Candidate Profile |
President Barack Obama was propelled to the White House on his message of change. But after inheriting a collapsing economy and substantial debt from the previous administration, and against a stubbornly high unemployment rate, he is seeking a second term.
Obama's unusual background_ he's the Harvard-educated son of a white woman from Kansas and a black man from Kenya _ has helped him cultivate an image as a fresh face in Washington willing to take on the establishment in his own party as well as Republicans.
A practicing attorney and constitutional law instructor at the University of Chicago, in 1996 Obama ran for and won a seat in the Illinois Senate, where he represented a South Side district until his U.S. Senate run in 2004.
There were mostly treats at the White House this Halloween.
Pushing to confront Ebola at its West African source, President Barack Obama said Wednesday the United States was not immune to the disease but cautioned against discouraging American health care workers with restrictive measures that confine them upon their return from the afflicted region. "We can't hermetically seal ourselves off," he declared.
President Barack Obama is rallying Maine Democrats to get out and vote next Tuesday, urging them to take friends and co-workers to the polls too.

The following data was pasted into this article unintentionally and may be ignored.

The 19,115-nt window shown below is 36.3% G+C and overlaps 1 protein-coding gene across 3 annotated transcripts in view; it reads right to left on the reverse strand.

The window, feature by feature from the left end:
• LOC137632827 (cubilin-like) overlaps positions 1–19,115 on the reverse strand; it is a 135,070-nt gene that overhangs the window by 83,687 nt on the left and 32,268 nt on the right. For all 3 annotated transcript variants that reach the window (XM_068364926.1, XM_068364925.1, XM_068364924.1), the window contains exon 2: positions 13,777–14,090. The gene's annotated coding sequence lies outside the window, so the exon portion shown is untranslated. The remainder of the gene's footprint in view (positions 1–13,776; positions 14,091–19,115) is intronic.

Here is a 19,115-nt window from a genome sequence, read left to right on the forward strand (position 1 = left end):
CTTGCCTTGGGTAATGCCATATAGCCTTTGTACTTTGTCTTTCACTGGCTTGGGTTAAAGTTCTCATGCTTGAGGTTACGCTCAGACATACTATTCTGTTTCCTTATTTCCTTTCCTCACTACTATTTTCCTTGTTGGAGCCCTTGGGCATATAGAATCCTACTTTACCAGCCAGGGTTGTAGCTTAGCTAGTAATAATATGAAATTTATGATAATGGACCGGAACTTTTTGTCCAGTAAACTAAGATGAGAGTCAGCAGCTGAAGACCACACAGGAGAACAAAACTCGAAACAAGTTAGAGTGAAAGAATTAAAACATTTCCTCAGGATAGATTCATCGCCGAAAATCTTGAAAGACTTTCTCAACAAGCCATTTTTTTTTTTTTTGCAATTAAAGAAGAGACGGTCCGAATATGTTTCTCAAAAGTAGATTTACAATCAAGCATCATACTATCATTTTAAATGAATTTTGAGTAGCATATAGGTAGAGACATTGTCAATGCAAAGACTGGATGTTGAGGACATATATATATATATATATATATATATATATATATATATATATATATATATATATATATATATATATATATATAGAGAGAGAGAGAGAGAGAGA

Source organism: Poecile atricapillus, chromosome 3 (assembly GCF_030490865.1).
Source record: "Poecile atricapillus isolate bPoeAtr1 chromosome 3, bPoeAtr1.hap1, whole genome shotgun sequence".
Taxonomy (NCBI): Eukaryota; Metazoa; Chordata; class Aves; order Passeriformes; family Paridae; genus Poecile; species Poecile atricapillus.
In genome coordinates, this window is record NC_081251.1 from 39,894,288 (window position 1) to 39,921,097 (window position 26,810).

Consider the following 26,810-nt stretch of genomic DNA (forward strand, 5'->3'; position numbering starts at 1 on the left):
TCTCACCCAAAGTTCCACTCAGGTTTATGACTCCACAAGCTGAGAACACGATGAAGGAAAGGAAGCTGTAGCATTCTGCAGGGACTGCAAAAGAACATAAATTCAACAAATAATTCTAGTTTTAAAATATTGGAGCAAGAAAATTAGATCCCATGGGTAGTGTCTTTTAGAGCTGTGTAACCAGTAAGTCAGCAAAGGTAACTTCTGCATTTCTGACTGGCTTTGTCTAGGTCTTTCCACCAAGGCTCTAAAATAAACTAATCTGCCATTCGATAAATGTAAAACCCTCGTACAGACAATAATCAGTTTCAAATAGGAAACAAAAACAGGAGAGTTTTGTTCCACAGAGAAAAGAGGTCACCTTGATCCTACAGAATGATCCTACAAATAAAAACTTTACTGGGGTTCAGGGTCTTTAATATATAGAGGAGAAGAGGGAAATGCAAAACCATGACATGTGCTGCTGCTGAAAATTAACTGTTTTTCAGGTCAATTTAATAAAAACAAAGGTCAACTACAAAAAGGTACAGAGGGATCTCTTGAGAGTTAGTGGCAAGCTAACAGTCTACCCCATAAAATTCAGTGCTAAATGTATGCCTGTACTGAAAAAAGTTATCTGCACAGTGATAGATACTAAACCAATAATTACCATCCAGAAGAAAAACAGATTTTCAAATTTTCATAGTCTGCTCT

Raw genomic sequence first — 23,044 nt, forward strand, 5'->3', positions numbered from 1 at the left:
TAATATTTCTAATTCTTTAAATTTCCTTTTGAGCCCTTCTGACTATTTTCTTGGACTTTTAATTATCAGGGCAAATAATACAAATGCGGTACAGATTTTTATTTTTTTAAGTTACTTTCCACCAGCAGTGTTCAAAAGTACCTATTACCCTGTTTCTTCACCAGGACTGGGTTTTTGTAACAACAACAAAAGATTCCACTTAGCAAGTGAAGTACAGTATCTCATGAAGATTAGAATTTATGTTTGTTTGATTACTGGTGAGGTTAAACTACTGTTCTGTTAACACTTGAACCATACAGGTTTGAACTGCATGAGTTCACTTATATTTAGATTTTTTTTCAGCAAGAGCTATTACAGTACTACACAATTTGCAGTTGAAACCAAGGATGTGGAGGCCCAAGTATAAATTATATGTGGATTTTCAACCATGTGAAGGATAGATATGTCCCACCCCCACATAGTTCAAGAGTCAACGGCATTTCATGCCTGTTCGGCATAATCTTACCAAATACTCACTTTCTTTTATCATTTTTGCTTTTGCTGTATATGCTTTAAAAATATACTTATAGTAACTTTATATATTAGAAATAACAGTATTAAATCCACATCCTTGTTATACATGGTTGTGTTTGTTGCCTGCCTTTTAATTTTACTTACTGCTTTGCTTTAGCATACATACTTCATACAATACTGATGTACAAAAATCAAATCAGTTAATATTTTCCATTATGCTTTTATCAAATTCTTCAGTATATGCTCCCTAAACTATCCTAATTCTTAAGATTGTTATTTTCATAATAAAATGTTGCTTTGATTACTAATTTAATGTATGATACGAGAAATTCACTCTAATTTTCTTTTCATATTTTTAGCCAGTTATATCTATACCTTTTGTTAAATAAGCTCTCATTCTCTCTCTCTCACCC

When President Barack Obama campaigns in Detroit on Saturday night, he will be urging the defeat of a Republican governor with whom he has more common ground than most and who, unlike other GOP leaders, doesn't condemn the unpopular president or his policies.
President Barack Obama will rally votes for the Democratic candidate for governor in Maine on Thursday, the latest in a burst of campaign appearances Obama is making before next week's midterm elections after months of sitting on the sidelines because of his low approval ratings and unpopularity in some states.
President Barack Obama launched a final, weeklong campaign push for Democrats on Tuesday with a visit to Wisconsin, where Democrats were hoping a presidential appearance would help put them over the edge in their bid to oust GOP Gov. Scott Walker. Republicans predicted that Obama would have just the opposite effect.
President Barack Obama's commander in the fight against Ebola was expected to operate below the public radar. But did that mean invisible?
Republicans trying to take back control of the U.S. Senate are working hard to sear one big number into the brains of voters from Alaska to Arkansas: 90 percent. Or 95 percent. Or 97 percent.
Marching onto the campaign trail for the first time this year, President Barack Obama accused Republicans of peddling fear and cynicism on Sunday as he rallied voters for Democrat Anthony Brown's campaign for governor in a heavily black corner of Maryland.
They say you can never truly go home again, but for Barack Obama, perhaps the old adage doesn't apply.
PROJECT: Wilson Andrews, Jason Bartz, Ryan Kellett, Katie Parker, Leslie Passante and Serdar Tumgoren - The Washington Post. Published Oct. 8, 2012.
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